“The question I kept asking myself is, ‘Where could I do the most for our state?’” McLeod-Skinner said. “What are the state’s biggest needs? I think rebuilding public trust in democratic institutions is one, including secure elections. We need to have the best use of economic development, education and health care — the audits by the secretary of state are where the rubber hits the road on all those things.”

Under state law, candidates cannot file for 2020 statewide races until this September. However, a political action committee can be created to raise and spend money.

GOP leaders would prefer that the office remains in the hands of Republicans.

“She wouldn’t be my choice,” said Deschutes County Republican Party chair Paul deWitt. “It’s early, so we don’t know who is running as a Republican. All we know about her is from her run against Walden, and she was pretty liberal. I think the secretary of state needs to be more middle-of-the-road. We don’t need a partisan Democrat working with the Democrats who already control Salem, to make elections even more beneficial to Democrats.”

But McLeod-Skinner said she’s still considering her options. “I hope to have something more to say in a month or so,” she said.

She isn’t the only one with the job on her mind.

The 2020 secretary of state’s race is unique in that it will not feature an incumbent. Dennis Richardson won the job in 2016, becoming the state’s only Republican statewide officeholder. When he died in office Feb. 26, Brown by statute was required to name a Republican as his successor. She let it be known she was looking for a temporary replacement who would not seek the office in 2020. Brown appointed former Republican House Speaker Bev Clarno, of Redmond, on March 31.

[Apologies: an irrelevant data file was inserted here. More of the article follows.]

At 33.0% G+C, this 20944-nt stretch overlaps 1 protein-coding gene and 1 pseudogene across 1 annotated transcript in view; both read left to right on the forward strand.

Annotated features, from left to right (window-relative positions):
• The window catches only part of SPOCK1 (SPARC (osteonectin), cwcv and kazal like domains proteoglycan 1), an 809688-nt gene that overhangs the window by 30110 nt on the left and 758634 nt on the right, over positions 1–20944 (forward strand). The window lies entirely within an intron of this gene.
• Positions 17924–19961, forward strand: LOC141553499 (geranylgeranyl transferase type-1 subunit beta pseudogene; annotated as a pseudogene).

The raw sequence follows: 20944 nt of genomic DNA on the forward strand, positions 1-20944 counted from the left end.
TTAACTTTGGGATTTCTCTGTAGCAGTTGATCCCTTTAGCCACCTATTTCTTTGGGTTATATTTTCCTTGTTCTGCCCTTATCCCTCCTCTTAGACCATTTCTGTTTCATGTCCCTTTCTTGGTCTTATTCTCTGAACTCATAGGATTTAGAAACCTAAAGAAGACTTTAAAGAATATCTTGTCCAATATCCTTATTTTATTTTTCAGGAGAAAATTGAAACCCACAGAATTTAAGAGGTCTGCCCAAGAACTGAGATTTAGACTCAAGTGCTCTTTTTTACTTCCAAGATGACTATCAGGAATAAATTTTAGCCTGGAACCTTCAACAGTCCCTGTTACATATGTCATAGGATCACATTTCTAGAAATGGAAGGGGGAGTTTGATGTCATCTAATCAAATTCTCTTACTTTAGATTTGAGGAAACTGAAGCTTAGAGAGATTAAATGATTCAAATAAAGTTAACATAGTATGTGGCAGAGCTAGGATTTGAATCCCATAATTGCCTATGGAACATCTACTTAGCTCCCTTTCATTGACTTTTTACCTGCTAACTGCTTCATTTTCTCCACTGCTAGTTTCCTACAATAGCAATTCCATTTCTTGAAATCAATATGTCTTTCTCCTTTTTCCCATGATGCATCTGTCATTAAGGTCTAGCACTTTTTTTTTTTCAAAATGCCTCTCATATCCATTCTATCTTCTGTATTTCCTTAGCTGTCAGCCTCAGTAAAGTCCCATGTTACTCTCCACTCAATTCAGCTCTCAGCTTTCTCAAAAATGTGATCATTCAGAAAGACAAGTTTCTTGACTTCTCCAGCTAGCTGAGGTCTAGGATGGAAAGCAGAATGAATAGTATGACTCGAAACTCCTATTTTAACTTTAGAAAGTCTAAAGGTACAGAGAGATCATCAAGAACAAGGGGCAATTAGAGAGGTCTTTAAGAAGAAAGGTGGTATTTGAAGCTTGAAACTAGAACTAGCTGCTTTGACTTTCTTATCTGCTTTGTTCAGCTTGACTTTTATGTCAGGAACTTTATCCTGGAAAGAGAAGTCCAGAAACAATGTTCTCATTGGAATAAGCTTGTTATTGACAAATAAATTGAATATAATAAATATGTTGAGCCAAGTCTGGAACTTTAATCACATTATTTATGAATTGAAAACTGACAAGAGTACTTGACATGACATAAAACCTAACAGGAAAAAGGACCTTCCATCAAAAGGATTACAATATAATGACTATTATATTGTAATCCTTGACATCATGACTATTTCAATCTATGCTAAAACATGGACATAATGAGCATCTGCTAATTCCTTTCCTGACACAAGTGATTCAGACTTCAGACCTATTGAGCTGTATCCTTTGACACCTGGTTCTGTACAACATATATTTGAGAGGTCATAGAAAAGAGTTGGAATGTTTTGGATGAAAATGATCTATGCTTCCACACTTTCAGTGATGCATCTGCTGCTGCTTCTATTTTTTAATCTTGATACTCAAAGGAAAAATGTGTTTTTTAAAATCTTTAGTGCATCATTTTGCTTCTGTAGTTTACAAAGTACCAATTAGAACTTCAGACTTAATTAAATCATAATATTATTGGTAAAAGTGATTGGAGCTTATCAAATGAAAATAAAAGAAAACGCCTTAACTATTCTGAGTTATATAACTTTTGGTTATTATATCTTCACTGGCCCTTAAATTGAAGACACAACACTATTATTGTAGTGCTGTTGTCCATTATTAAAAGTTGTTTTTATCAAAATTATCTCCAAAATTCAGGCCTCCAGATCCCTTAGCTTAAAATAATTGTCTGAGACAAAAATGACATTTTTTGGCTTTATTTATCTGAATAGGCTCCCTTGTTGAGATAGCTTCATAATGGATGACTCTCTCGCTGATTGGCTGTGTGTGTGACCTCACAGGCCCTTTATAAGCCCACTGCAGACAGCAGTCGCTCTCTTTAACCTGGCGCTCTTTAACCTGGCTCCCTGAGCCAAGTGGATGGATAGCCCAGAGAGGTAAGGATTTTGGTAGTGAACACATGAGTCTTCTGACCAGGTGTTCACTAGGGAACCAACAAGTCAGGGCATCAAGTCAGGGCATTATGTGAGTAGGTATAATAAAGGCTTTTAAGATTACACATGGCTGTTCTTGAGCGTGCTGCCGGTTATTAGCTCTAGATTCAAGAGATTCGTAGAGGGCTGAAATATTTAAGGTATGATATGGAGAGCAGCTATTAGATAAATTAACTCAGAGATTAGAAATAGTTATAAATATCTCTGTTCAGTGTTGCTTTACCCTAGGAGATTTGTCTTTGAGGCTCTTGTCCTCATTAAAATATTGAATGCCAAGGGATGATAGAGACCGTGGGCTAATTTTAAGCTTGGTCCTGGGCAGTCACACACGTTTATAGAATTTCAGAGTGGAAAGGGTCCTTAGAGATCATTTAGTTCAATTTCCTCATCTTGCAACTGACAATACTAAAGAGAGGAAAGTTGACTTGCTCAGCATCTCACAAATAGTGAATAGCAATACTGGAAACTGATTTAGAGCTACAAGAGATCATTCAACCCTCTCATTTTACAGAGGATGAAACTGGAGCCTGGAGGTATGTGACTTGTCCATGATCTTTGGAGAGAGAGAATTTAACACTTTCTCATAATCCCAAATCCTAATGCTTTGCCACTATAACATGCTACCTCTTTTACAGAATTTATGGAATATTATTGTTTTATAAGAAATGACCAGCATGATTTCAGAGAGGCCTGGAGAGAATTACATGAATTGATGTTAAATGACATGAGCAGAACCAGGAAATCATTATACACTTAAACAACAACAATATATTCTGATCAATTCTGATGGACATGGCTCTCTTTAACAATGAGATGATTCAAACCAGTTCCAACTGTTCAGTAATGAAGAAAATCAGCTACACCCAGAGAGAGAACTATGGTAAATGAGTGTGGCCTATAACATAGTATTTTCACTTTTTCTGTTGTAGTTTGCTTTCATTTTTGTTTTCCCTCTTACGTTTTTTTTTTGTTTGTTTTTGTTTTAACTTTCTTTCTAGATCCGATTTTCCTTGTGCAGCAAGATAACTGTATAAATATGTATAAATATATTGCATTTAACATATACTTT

McLeod-Skinner said she has admired Clarno, calling her “a phenomenal appointment” for secretary of state. She said that if she were to run for secretary of state, one way she would emulate Clarno is by being a voice for Oregonians east of the Cascades.

With Attorney General Ellen Rosenblum, Treasurer Tobias Read, and U.S. Sen. Jeff Merkley — all Democrats — running as incumbents, holding onto the open secretary of state’s job has been a top priority for the Oregon Republican Party.

Among the Republicans mentioned as a candidate next year is Clarno’s top deputy, former Rep. Richard Vial, R-Scholls. Before Clarno was selected, state Republicans had sent Brown a list of suggested replacements for Richardson — all of whom would not agree to Brown’s terms about seeking re-election. They included Rep. Gene Whisnant, R-Sunriver, as well as former Rep. Katie Eyre, R-Hillsboro, former Sen. Bill Kennemer, R-Oregon City, and former House Speaker Lynn Snodgrass, R-Boring. Each could be a candidate in 2020.

There are plenty of Democrats eyeing the race. Rep. Dan Rayfield, D-Corvallis, is most commonly mentioned. Recently elected Bureau of Labor and Industries Commissioner Val Hoyle sought the job in 2016, losing the Democratic primary. Hoyle has said after winning the BOLI race in 2018, she didn’t plan to run for any office in 2020.

Keizer said the more Democrats running, the better.

“Dan Rayfield is great,” Keizer said. “There are other great Democrats. We want the best candidate for secretary of state. We think Jamie is that candidate.”

— Reporter: 541-640-2750, gwarner@bendbulletin.com